Monday, 28 July 2008

Day Nine - Sunday, 29 June

Bill’s Road Book
Day 7, 29 June: 257 Miles, 5 hours
I-40: 26 miles to Painted Desert, Jct 325 turn right onto R66
R66: 60 miles via Navajo Chambers to Sanders; 20 miles to New Mexico border, turn left onto I-40 East
R66: 25 miles via Defiance to Gallup; 10 miles via Red Rock
I-40: 10 miles to Continental Divide, turn left on I-40 East
R66: 71 miles to Correo, turn off onto R66
I-40: 35 miles to Albuquerque, follow old highway to Albuquerque Central KOA

Well, you know they went back the next morning for more liquefied margarine, this time on pancakes, with maple syrup and coffee (on the side). The KOA people were very happy for the RV to be left in the campsite while they all we went off in the car to see the Painted Desert and the Petrified Forest. I've been to both many years ago and was well impressed by them, more the painted than the petrified parts. Looking at Simon's pictures I'm remembering how amazing it does look.

As usual, Simon managed to snap some of the wildlife

And a few people (Bill, Chris, Bob, Jane). I started to say a few Old Gits, but then I'd need to apologise to Jane.

Simon seemed really taken with this bird and given the number of pictures and the proximity it allowed, I'm thinking the poor thing wasn't very well. Either that or he expected a little payment in return for his patience. Bob tells me it was posing!

There were apparently some interesting rocks,

the latter of which inspired someone to a little creative effort of their own.

They drove to Albuquerque in the rain. I don’t know how much it rains in NM, but it always rains when Bill is there – sheets of rain. I think some of the electrical storms I’ve been in on the flat desert at night are among the most beautiful and frightening things I’ve ever seen. Bill says the whole place was awash and there was a major traffic jam on the way to the airport.
The purpose of going to Albuquerque was to meet the next additions to the group: Helen and her fiancée, Martin, and Simon’s girlfriend, Rhiannon. This meant getting another vehicle, one which Martin and Chris could drive. Also that the RV was now full to capacity, which meant it was no longer going to be that comfortable, so Chris & Jane went off to stay in a motel. Helen & Martin stayed in the motel as well, which they did most of the time. We all agreed they were having their pre-wedding honeymoon.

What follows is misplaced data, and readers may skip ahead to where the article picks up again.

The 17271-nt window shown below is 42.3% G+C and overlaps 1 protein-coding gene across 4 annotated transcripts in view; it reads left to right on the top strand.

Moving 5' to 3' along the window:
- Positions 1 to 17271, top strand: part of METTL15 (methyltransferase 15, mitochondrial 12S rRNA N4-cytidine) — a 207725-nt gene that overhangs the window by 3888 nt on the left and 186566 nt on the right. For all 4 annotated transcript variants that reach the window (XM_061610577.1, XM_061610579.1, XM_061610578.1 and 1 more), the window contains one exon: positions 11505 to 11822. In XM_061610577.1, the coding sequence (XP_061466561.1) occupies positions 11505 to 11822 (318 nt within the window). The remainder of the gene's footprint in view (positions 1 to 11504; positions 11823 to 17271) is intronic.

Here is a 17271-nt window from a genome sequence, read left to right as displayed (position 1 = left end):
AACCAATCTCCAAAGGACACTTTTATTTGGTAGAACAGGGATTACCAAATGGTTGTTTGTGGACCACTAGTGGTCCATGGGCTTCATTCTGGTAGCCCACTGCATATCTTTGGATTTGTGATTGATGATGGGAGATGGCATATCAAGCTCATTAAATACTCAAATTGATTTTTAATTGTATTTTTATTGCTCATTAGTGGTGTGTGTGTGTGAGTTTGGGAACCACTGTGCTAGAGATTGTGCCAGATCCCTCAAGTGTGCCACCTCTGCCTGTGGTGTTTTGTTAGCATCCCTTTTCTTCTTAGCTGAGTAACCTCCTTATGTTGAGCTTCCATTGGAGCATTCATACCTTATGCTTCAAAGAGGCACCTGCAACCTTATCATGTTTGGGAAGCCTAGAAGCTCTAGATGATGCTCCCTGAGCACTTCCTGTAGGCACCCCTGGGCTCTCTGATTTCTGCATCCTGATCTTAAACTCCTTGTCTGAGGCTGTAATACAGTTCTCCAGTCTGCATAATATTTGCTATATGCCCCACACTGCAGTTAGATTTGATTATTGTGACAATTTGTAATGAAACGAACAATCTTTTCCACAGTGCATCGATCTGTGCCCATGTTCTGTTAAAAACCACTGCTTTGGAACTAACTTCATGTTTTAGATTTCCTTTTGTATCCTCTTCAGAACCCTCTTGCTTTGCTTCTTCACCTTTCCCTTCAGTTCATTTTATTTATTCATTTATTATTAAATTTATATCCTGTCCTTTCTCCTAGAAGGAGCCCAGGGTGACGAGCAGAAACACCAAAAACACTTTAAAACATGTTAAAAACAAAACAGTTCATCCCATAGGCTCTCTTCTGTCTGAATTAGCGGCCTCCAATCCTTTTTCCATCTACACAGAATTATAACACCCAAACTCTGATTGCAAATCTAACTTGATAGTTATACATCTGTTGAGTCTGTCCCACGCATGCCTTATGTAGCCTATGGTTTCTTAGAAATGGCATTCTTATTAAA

Anyhow, the motel was handy as it was around the corner from the RV park where they could go straight out and up onto I-40, which all three vehicles did the next morning, eventually.
Oklahoma City
I spent some time weighing all the stuff’ I had acquired and looking at the US Airways website and calculating whether 2 bags weighing less than 50 pounds would be cheaper than posting some stuff home or having one bag that weighed up to but not over 100 pounds, then again how much might I be able to stash into Bill or Bob’s suitcases and what should I carry in my backpack that I kept with me… I had 115 # of stuff, not counting me.
A large part of the stuff was Rita's collection of jewellery. As Rita had mentioned once that she'd wanted me to have it, Jack showed me the 4' tall piece of furniture that was her jewellry box and said to take what I wanted. At first I only took what I thought I would likely wear. Rita was taller, bigger-boned and had darker colouring that suited ethnic styled pieces. I told Jack I had passed over the large rings with the genuine stones, thinking they were too valuable. He said to do what I thought best. As I was dropping off to sleep, the thought came into my mind: That's the stuff she was talking about, silly, not just the costume jewellery. So the next day I went back and collected those. I thought about some of the ethnic pieces and considered I might take them apart and make them into smaller ones; or, they might be sold on Ebay intact. So I took those. Finally there were many sets of earrings, numerous bracelets and the odd craft bead collection. I realised that whatever I left would leave Jack more decisions to make, so I cleared out all but a couple of things that related very specifically to Jack's previous career. This is the stuff that weighed the most.
One thing I noticed was that the Village is more integrated now and that the black people I encountered there were quite friendly and approachable, not like when I lived here 17 years ago. I was at 7-11 getting gas and as I was going back to the pump an older black man came around the corner and just addressed me in passing, “Do you think I could get a tan in this (weather/sunshine)?” I had to smile. I was pleased that things had moved on and seemed to be so much easier for everyone.
I drew out more cash in order to have the money I owed Bill for my part of the RV and to pay towards gas and food for the rest of the trip. By now I had a stack of $20 bills. I put it in a drawer of Rita’s sewing cabinet and later got an envelope from Jack to carry it. I told Jack that I felt certain I must being going to do something illicit, carrying that wad of cash in a brown envelope. For the rest of the trip I referred to this stash as my ‘drug money’ - but I was careful in whose presence I made this reference!

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